Although during his lifetime Doubleday was noted for his military accomplishments, the historical significance attributed to him has been based primarily on his supposed invention of the game of baseball. In 1905 a commission was established to determine whether baseball had uniquely American origins or was descended from rounders, a game of English origin….The de facto leader of the commission was Abraham G. Mills, a former president of the National League, who in this capacity spent two years collecting written anecdotal recollections from interested persons nationwide on the matter, but he acquired little substantive evidence to support either claim. One such anecdote that piqued Mills's interest was provided by Cooperstown resident Abner Graves, who testified that he and Doubleday were schoolmates and that in 1839 Doubleday redesigned a game played by local residents known as "town ball." Doubleday, he said, instituted a smaller number of participants and a new set of rules and renamed the game "base ball." Doubleday may have played a game similar to that of baseball as a child or teenager in Cooperstown, but his status in 1839 as a second-year cadet at West Point makes a prolonged appearance in Cooperstown at that time unlikely. Moreover, no record has been found, even in Doubleday's many writings, that he ever played baseball.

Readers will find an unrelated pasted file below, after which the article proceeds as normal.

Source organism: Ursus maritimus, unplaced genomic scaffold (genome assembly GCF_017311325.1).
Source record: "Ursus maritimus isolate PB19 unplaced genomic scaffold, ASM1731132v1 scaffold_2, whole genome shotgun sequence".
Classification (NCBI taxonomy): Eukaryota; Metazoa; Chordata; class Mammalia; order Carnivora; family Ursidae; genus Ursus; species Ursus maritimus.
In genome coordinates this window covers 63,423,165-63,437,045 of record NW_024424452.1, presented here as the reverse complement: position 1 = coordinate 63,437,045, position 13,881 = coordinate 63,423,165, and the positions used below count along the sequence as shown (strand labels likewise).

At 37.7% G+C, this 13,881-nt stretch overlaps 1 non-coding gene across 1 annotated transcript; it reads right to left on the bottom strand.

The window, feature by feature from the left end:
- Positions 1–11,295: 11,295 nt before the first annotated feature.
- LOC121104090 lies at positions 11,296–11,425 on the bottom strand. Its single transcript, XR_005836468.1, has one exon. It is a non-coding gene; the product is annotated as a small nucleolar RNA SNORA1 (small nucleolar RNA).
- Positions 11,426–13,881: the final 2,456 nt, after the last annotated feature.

Brooks D. Simpson and Matthew E. Van Atta, "Doubleday, Abner," American National Biography Online, February 2000, http://www.anb.org/articles/05/05-00198.html.